In lieu of an abstract, here is a brief excerpt of the content:

  • Between Change and Tradition:The Politics and Writings of Garret FitzGerald
  • William Murphy (bio)

Garret Fitzgerald has been lauded as a modernizer.1 Over five decades he has advocated a pluralist Republic of Ireland that is an enthusiastic participant in the European Union and has a closer relationship with Northern Ireland and Great Britain. In 1964, the year before he became a professional politician, he took the opportunity to address in print many of the issues that would preoccupy him during his political life. This personal manifesto appeared in the journal Studies under the title "Seeking a National Purpose."2 He has since written that the article was in part motivated by a desire "to give notice to my future colleagues of my basic political stance."3 Perhaps the most interesting aspect of that piece is the impression that emerges of a man who, while enthusiastic about change, was concerned that this should be shaped by clear principles and that those principles should be rooted in tradition. If he has been a modernizing force in Irish politics and society, then it is also evident that he has been a cautious modernizer, an amalgam of progressive opinions and conservative values. [End Page 154]

FitzGerald's public career was well underway by 1964, having begun in 1948 when he first augmented his salary as a manager at Aer Lingus with income from free-lance journalism.4 Since then he has been an enduring voice in the political and intellectual life of Ireland. He has been a public servant, journalist, consultant, advocate, academic, and politician. He has not been taoiseach since 1987 and retired from Dáil Éireann in 1992, but in 2008 he is still prominent. Although not at the center of public discourse in the way he once was, FitzGerald is chancellor of the National University of Ireland; appears to have an insatiable thirst for seminars, summer schools, and symposia; and writes a weekly column in the Irish Times that remains influential. Throughout a life of high-speed speaking and incessant writing, FitzGerald has generated an implausible volume of words, providing a boon and a barrier for those seeking to evaluate his contribution to Irish society. In later years a significant proportion of his writing has been devoted to "reflection" upon his life and work. Two volumes of essays informed by, and often referring to, his public career have appeared,5 augmenting a lengthy autobiography. Leaning more heavily on the past is in part a natural impact of aging, but FitzGerald has always emphasized history.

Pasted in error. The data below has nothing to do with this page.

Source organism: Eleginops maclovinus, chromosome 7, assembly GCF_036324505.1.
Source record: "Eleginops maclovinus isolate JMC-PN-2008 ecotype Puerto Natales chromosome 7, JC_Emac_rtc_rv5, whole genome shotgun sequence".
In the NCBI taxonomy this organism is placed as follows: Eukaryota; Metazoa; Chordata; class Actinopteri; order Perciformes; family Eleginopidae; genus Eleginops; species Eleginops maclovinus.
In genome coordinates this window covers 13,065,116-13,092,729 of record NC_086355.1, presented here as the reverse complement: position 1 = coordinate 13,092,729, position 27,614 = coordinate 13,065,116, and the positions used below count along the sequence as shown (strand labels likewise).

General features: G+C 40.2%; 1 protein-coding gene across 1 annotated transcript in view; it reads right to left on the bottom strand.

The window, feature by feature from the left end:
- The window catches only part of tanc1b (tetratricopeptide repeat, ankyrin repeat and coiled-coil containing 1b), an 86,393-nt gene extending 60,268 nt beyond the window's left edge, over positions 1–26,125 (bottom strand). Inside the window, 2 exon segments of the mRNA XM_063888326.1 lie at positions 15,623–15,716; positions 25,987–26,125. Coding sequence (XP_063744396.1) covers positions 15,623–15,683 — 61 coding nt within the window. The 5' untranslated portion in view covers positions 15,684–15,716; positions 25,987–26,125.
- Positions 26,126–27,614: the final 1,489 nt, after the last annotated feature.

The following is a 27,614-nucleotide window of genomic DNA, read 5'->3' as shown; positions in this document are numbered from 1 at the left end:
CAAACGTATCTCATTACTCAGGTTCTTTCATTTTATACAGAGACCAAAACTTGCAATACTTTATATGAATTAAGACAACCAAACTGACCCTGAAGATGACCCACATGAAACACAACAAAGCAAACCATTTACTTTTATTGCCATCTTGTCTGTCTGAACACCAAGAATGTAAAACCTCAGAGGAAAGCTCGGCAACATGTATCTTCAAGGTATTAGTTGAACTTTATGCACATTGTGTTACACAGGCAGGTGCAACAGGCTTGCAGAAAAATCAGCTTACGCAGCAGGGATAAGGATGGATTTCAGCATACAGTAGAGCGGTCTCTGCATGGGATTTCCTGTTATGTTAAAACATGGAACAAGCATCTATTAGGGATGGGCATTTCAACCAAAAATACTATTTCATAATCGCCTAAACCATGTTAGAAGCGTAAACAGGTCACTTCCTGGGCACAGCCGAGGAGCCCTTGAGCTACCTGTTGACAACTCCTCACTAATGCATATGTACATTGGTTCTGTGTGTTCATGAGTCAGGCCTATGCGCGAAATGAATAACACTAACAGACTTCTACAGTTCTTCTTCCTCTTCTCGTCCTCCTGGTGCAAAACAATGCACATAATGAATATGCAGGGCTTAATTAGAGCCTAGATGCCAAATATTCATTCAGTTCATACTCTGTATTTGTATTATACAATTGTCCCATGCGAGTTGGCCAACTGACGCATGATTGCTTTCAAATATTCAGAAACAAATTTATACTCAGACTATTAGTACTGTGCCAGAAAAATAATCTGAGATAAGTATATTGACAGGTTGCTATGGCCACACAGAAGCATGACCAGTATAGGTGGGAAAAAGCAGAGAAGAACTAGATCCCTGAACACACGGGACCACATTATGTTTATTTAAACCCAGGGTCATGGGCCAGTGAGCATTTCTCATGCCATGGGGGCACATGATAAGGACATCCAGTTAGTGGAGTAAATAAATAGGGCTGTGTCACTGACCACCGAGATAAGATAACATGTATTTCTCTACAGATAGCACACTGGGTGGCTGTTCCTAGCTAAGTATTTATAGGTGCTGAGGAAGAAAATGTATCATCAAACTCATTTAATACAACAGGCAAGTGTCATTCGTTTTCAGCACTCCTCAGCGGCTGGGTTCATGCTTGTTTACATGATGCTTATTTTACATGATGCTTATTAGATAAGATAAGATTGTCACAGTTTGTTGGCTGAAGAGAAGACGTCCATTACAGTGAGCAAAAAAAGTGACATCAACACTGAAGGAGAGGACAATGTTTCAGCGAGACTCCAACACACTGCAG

I

He was born on. February 1926, the son of Desmond FitzGerald, then Minister for External Affairs in the government of the Irish Free State, and his wife Mabel. Both Desmond and Mabel were dedicated Irish nationalists, Mabel more radical than her husband.Between 1913 and the Treaty of December 1921 they were committed to the revolutionary movement; both were in the General Post Office in 1916. Desmond spent four stretches in prison between 1915 and 1921, but occupied a significant role as Director of Publicity to Dáil Éireann—effectively chief propagandist to the revolution—between [End Page 155] 1919 and 1921. Mabel was active in Cumann na mBan, managing her husband's first successful election campaign in 1918 while he was in Gloucester Prison.

Desmond and Mabel were insiders in the nationalist Ireland that emerged from the revolution, but they were not typical. Desmond was born into a lower-middle-class, Catholic, Irish family in London. He had aspired to be a poet, was a minor figure in what would become known as the Imagist movement, and was a friend of Ezra Pound. Mabel McConnell was a child of a wealthy, Presbyterian, distilling family from Belfast. She spent a ten-week stint as secretary to George Bernard Shaw in 1909. When it ended, he provided her with a reference, stating that she was "a pleasant and capable young lady,"6 a bland description that reveals nothing of her challenging and independent-minded character. Despite her family's disapproval, Mabel eloped with Desmond in 1911. Upon marrying, they traveled to an artists' colony in Brittany, Mabel pregnant with Garret's eldest brother. Desmond was a...

pdf

Additional Information

ISSN
1550-5162
Print ISSN
0013-2683
Pages
pp. 154-178
Launched on MUSE
2008-06-14
Open Access
No
Back To Top

This website uses cookies to ensure you get the best experience on our website. Without cookies your experience may not be seamless.